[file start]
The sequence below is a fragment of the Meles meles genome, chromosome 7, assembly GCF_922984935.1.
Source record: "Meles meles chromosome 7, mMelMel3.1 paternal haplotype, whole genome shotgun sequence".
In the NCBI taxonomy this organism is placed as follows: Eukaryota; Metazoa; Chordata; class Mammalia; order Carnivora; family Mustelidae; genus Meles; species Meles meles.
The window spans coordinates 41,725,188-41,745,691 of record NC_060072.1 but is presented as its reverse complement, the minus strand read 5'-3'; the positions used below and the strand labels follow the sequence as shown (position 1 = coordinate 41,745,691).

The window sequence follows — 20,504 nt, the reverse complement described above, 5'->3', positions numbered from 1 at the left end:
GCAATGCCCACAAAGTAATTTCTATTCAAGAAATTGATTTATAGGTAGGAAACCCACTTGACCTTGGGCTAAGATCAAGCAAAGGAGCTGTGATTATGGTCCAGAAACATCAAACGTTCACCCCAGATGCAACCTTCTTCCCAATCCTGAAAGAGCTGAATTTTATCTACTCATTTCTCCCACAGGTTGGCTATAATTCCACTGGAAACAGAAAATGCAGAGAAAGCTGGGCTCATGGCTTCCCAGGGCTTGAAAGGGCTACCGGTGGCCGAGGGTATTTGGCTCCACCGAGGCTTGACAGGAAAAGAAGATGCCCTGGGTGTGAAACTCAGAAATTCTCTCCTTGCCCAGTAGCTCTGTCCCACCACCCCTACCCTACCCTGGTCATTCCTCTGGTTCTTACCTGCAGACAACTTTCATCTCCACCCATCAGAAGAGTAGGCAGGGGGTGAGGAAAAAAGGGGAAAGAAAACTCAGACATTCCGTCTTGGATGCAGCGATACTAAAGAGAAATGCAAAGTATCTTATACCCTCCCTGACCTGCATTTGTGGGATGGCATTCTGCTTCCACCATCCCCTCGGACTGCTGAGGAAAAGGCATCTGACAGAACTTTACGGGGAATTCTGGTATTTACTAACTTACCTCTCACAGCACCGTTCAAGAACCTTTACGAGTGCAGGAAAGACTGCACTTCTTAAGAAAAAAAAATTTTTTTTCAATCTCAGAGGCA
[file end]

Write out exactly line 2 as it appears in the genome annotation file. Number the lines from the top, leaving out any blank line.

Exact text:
Source record: "Meles meles chromosome 7, mMelMel3.1 paternal haplotype, whole genome shotgun sequence".